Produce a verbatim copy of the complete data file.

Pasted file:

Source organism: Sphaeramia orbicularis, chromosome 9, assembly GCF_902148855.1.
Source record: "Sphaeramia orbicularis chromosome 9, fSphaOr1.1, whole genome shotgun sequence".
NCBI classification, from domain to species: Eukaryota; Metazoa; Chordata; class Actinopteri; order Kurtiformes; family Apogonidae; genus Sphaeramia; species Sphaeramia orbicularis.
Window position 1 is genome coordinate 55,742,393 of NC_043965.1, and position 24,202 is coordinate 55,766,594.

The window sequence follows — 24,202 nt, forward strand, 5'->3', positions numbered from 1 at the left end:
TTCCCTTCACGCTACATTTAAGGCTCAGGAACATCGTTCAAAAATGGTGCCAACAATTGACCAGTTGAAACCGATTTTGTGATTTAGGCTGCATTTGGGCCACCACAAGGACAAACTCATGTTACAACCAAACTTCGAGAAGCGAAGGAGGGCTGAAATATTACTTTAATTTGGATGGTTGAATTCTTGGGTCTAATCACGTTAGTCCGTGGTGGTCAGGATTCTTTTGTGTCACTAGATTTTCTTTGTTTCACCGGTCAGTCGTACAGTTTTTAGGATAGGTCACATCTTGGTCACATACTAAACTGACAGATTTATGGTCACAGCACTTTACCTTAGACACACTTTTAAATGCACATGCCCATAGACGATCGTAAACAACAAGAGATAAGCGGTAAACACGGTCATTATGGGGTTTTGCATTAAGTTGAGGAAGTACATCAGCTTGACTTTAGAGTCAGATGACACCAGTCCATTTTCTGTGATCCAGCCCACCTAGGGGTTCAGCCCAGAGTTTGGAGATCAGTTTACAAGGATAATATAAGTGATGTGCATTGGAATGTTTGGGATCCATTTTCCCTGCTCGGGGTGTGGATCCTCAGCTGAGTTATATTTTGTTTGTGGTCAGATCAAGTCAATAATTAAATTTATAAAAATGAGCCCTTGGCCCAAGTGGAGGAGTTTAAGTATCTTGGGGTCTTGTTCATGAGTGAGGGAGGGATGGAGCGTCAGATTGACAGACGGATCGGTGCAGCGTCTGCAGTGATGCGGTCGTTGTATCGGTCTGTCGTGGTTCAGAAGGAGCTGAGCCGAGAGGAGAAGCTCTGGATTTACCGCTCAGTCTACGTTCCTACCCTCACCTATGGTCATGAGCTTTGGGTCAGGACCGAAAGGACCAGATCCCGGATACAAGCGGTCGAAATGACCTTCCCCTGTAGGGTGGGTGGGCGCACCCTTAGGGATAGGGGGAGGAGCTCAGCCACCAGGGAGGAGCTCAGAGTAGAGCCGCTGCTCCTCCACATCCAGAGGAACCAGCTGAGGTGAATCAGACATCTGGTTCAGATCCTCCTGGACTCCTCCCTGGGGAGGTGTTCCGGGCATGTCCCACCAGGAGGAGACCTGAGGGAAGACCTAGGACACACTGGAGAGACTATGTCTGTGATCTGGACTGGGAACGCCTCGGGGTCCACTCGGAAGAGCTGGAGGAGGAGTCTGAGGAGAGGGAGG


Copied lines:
Source organism: Sphaeramia orbicularis, chromosome 9, assembly GCF_902148855.1.
Source record: "Sphaeramia orbicularis chromosome 9, fSphaOr1.1, whole genome shotgun sequence".
NCBI classification, from domain to species: Eukaryota; Metazoa; Chordata; class Actinopteri; order Kurtiformes; family Apogonidae; genus Sphaeramia; species Sphaeramia orbicularis.
Window position 1 is genome coordinate 55,742,393 of NC_043965.1, and position 24,202 is coordinate 55,766,594.

The window sequence follows — 24,202 nt, forward strand, 5'->3', positions numbered from 1 at the left end:
TTCCCTTCACGCTACATTTAAGGCTCAGGAACATCGTTCAAAAATGGTGCCAACAATTGACCAGTTGAAACCGATTTTGTGATTTAGGCTGCATTTGGGCCACCACAAGGACAAACTCATGTTACAACCAAACTTCGAGAAGCGAAGGAGGGCTGAAATATTACTTTAATTTGGATGGTTGAATTCTTGGGTCTAATCACGTTAGTCCGTGGTGGTCAGGATTCTTTTGTGTCACTAGATTTTCTTTGTTTCACCGGTCAGTCGTACAGTTTTTAGGATAGGTCACATCTTGGTCACATACTAAACTGACAGATTTATGGTCACAGCACTTTACCTTAGACACACTTTTAAATGCACATGCCCATAGACGATCGTAAACAACAAGAGATAAGCGGTAAACACGGTCATTATGGGGTTTTGCATTAAGTTGAGGAAGTACATCAGCTTGACTTTAGAGTCAGATGACACCAGTCCATTTTCTGTGATCCAGCCCACCTAGGGGTTCAGCCCAGAGTTTGGAGATCAGTTTACAAGGATAATATAAGTGATGTGCATTGGAATGTTTGGGATCCATTTTCCCTGCTCGGGGTGTGGATCCTCAGCTGAGTTATATTTTGTTTGTGGTCAGATCAAGTCAATAATTAAATTTATAAAAATGAGCCCTTGGCCCAAGTGGAGGAGTTTAAGTATCTTGGGGTCTTGTTCATGAGTGAGGGAGGGATGGAGCGTCAGATTGACAGACGGATCGGTGCAGCGTCTGCAGTGATGCGGTCGTTGTATCGGTCTGTCGTGGTTCAGAAGGAGCTGAGCCGAGAGGAGAAGCTCTGGATTTACCGCTCAGTCTACGTTCCTACCCTCACCTATGGTCATGAGCTTTGGGTCAGGACCGAAAGGACCAGATCCCGGATACAAGCGGTCGAAATGACCTTCCCCTGTAGGGTGGGTGGGCGCACCCTTAGGGATAGGGGGAGGAGCTCAGCCACCAGGGAGGAGCTCAGAGTAGAGCCGCTGCTCCTCCACATCCAGAGGAACCAGCTGAGGTGAATCAGACATCTGGTTCAGATCCTCCTGGACTCCTCCCTGGGGAGGTGTTCCGGGCATGTCCCACCAGGAGGAGACCTGAGGGAAGACCTAGGACACACTGGAGAGACTATGTCTGTGATCTGGACTGGGAACGCCTCGGGGTCCACTCGGAAGAGCTGGAGGAGGAGTCTGAGGAGAGGGAGG